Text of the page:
The new facility will be 3,000 square feet larger than the current one and have a surgical room on-site.
Islip Town officials broke ground, last Friday, on the new town-run animal shelter, located at 295 Carleton Avenue in Central Islip.
The town is set to build a new facility, over 17,700 square feet, on a two-acre property adjacent to the Department of Public Works facility. The new shelter will replace the existing facility in Bay Shore, which is over 55 years old.
During the ceremony last week, Islip Town supervisor Angie Carpenter noted that the new shelter will be approximately 3,000 square feet larger than the previous one. She also said it will be more centrally located and include more kennels—82 as opposed to the original 68.
“[The new facility] will be more adoption friendly,” Carpenter added. “It will be a more inviting environment when people come to give the pets their forever home.”
There will be more viewing rooms (four instead of two), along with a puppy and cat display in the lobby and a surgical room on-site. Teri Giacalone, the animal shelter supervisor, says the on-site surgical room should be less stressful for the animals being treated.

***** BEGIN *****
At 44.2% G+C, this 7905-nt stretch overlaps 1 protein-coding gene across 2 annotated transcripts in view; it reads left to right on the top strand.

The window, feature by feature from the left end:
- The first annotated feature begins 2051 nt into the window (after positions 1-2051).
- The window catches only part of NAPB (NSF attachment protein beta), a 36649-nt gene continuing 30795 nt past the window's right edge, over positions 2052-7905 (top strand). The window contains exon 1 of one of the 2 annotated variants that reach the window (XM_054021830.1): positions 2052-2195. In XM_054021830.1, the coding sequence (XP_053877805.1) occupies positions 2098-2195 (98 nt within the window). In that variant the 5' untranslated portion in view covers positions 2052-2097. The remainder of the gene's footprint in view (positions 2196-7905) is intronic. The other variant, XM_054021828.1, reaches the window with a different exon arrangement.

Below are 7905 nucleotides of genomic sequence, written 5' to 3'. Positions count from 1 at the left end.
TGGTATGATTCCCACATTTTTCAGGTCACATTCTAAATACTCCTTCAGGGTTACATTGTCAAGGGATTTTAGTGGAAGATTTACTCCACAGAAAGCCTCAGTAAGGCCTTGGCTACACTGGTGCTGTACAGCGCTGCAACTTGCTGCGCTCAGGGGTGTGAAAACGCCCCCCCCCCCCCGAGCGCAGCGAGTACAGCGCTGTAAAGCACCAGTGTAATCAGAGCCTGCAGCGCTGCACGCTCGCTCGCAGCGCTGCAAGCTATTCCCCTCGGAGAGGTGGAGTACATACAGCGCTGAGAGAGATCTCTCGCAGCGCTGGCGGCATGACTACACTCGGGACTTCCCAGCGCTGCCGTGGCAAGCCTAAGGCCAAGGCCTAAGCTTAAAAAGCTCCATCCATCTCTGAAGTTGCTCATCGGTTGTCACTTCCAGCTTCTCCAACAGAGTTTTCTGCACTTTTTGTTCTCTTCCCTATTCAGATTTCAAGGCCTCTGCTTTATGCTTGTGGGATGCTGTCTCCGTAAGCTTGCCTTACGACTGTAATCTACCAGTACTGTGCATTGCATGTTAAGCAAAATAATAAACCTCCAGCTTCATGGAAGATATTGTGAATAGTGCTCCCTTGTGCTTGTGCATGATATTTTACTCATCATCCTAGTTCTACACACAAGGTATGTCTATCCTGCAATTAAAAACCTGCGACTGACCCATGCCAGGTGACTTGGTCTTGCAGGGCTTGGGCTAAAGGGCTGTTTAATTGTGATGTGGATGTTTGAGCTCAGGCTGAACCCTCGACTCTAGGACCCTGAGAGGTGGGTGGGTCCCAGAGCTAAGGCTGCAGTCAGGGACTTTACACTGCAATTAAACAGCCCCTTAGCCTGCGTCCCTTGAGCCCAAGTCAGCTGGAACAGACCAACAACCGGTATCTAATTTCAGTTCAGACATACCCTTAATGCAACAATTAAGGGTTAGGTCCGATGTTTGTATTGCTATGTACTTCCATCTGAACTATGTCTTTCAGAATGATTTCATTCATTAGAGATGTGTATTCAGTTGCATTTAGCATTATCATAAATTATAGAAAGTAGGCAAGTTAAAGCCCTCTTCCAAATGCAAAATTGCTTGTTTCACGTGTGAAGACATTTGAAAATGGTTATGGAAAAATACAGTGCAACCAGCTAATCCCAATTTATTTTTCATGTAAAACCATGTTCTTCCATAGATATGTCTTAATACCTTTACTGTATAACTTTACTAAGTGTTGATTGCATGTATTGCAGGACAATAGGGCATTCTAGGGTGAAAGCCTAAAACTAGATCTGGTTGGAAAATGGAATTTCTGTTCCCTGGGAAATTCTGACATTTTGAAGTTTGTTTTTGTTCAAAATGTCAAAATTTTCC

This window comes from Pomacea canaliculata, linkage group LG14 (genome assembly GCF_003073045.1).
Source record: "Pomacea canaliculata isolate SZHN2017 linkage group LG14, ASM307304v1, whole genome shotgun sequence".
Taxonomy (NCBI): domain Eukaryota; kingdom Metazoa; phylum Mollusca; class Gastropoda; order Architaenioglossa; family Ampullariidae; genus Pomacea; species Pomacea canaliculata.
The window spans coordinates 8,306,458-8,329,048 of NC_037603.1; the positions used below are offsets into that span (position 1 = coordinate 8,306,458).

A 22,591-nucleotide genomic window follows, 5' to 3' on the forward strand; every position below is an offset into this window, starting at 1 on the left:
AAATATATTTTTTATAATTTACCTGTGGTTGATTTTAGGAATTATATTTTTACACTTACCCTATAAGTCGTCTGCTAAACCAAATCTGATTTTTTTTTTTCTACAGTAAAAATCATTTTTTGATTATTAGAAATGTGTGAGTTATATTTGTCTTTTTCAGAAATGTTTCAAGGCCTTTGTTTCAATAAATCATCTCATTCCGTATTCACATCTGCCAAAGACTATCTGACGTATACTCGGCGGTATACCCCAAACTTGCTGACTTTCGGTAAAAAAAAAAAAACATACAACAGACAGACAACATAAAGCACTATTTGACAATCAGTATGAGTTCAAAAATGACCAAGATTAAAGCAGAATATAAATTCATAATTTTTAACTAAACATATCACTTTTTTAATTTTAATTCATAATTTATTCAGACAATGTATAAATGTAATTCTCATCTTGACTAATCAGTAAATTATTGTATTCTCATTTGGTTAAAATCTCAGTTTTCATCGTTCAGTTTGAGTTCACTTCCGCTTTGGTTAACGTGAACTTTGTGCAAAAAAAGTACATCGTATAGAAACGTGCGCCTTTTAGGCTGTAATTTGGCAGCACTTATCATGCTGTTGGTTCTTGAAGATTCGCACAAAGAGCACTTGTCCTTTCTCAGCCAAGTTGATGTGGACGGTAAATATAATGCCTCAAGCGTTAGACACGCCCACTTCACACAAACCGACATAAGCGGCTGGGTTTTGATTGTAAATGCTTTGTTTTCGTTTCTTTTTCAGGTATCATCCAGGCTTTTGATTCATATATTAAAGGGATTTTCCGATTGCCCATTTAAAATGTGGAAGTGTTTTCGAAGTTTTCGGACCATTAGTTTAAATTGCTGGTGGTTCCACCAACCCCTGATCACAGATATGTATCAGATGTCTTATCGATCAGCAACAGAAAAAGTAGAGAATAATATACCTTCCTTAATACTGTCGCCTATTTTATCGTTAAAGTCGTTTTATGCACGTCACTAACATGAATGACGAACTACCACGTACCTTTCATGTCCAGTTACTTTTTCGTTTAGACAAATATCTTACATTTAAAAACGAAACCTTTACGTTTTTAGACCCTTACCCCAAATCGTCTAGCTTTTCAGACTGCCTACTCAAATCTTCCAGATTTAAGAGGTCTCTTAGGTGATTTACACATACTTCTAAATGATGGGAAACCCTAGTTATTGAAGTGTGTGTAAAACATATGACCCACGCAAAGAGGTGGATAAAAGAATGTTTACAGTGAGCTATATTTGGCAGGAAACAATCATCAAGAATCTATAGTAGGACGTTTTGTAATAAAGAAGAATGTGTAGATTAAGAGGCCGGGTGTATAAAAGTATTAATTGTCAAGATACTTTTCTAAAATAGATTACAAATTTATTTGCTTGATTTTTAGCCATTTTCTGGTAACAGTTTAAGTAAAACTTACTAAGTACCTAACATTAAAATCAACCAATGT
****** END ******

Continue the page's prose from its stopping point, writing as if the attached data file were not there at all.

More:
Giacalone also noted the new HVAC system will provide better ventilation for the animals and staff members.
Carpenter took a moment to applaud the shelter’s staff and volunteers for their efforts. “The employees at the animal shelter have admittedly been working under some adverse conditions,” she said. “But I can count on one hand and have fingers left over [for] how many complaints I’ve gotten from them.”
The town board unanimously voted in favor of a $4,600,000 bond for the animal shelter’s construction in September 2017.
New York State Sen. Phil Boyle (R-Bay Shore) also helped secure two significant grants, through New York State, to assist the town in the shelter’s construction. The first grant was for $500,000, while the second was for a little over $498,000.
“This is a historic day,” Boyle said last week, noting that it has been over 50 years since Islip Town got a new animal shelter. “We were fortunate enough to play a small role on the state level, but it really takes courage and commitment to do something like this on a town level.”
Martin Bellew, the town’s commissioner for the Department of Environmental Control, thanked everyone involved in preparing the project. “We’re looking forward to the construction,” he said. “Hopefully in a year, we’ll have another ceremony [to celebrate the opening of the new facility].”
Bellew’s predecessor, John Heil, was also present, since the project began while he held the post.